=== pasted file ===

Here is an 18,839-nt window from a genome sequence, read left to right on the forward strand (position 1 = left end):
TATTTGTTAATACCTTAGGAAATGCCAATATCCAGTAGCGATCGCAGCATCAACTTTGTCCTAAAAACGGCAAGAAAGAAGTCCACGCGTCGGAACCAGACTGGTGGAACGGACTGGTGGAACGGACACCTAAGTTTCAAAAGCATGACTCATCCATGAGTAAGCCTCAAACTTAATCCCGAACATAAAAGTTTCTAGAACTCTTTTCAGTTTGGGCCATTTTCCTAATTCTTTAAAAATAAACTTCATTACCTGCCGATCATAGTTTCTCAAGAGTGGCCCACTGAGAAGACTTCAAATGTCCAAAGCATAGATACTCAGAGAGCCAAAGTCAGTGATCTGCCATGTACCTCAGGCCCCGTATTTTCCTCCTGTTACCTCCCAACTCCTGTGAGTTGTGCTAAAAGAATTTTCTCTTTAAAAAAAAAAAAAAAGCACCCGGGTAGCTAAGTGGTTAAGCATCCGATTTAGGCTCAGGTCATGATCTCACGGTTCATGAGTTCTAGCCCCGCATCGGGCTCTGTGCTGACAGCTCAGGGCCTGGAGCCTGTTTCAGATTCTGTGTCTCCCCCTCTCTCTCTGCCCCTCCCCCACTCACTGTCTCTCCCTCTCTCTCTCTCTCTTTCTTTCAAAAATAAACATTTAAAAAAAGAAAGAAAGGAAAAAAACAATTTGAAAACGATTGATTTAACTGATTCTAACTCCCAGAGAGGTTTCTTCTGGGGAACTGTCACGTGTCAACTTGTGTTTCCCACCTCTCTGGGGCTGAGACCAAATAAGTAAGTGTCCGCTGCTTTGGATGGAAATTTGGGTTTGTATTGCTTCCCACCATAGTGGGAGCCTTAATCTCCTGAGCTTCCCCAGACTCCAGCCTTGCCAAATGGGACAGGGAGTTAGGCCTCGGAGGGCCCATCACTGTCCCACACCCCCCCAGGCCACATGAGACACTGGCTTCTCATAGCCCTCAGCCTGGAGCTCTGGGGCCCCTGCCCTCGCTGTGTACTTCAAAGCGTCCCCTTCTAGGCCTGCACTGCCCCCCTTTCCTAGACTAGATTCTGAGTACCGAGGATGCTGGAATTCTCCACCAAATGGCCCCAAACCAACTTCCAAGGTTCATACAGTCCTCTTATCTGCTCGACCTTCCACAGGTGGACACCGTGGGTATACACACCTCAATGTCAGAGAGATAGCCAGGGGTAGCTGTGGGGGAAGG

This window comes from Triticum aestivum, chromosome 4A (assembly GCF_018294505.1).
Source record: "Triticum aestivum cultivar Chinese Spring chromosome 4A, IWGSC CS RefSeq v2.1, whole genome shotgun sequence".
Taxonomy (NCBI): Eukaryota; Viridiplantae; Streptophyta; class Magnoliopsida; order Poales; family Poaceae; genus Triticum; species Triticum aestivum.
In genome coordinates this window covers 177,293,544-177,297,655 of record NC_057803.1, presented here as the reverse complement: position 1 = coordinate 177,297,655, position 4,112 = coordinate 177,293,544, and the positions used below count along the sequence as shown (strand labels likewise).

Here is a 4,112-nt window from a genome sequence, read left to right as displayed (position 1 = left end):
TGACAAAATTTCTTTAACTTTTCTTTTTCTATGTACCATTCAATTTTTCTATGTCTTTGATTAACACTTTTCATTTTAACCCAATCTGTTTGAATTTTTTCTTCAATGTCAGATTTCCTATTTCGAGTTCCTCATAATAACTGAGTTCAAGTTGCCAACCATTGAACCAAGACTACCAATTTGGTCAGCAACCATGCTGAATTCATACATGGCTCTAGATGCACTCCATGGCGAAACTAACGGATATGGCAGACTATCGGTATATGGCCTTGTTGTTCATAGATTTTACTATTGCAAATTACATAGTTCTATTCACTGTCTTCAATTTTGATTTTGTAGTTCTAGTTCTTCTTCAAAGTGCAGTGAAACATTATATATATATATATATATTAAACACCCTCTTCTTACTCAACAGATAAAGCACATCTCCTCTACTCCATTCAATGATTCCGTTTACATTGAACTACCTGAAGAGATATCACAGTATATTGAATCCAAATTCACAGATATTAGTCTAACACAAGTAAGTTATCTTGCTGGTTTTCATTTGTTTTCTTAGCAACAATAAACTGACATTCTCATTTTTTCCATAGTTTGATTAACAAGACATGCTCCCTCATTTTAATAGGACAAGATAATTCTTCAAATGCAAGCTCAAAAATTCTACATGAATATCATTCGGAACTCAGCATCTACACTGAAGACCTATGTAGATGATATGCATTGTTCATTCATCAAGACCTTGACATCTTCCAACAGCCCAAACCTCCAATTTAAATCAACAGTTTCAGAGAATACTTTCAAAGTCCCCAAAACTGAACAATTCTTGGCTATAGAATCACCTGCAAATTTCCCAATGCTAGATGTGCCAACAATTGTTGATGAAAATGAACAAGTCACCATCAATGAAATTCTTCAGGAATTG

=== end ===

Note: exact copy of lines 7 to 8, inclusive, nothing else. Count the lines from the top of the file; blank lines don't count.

Here is a 4,112-nt window from a genome sequence, read left to right as displayed (position 1 = left end):
TGACAAAATTTCTTTAACTTTTCTTTTTCTATGTACCATTCAATTTTTCTATGTCTTTGATTAACACTTTTCATTTTAACCCAATCTGTTTGAATTTTTTCTTCAATGTCAGATTTCCTATTTCGAGTTCCTCATAATAACTGAGTTCAAGTTGCCAACCATTGAACCAAGACTACCAATTTGGTCAGCAACCATGCTGAATTCATACATGGCTCTAGATGCACTCCATGGCGAAACTAACGGATATGGCAGACTATCGGTATATGGCCTTGTTGTTCATAGATTTTACTATTGCAAATTACATAGTTCTATTCACTGTCTTCAATTTTGATTTTGTAGTTCTAGTTCTTCTTCAAAGTGCAGTGAAACATTATATATATATATATATATTAAACACCCTCTTCTTACTCAACAGATAAAGCACATCTCCTCTACTCCATTCAATGATTCCGTTTACATTGAACTACCTGAAGAGATATCACAGTATATTGAATCCAAATTCACAGATATTAGTCTAACACAAGTAAGTTATCTTGCTGGTTTTCATTTGTTTTCTTAGCAACAATAAACTGACATTCTCATTTTTTCCATAGTTTGATTAACAAGACATGCTCCCTCATTTTAATAGGACAAGATAATTCTTCAAATGCAAGCTCAAAAATTCTACATGAATATCATTCGGAACTCAGCATCTACACTGAAGACCTATGTAGATGATATGCATTGTTCATTCATCAAGACCTTGACATCTTCCAACAGCCCAAACCTCCAATTTAAATCAACAGTTTCAGAGAATACTTTCAAAGTCCCCAAAACTGAACAATTCTTGGCTATAGAATCACCTGCAAATTTCCCAATGCTAGATGTGCCAACAATTGTTGATGAAAATGAACAAGTCACCATCAATGAAATTCTTCAGGAATTG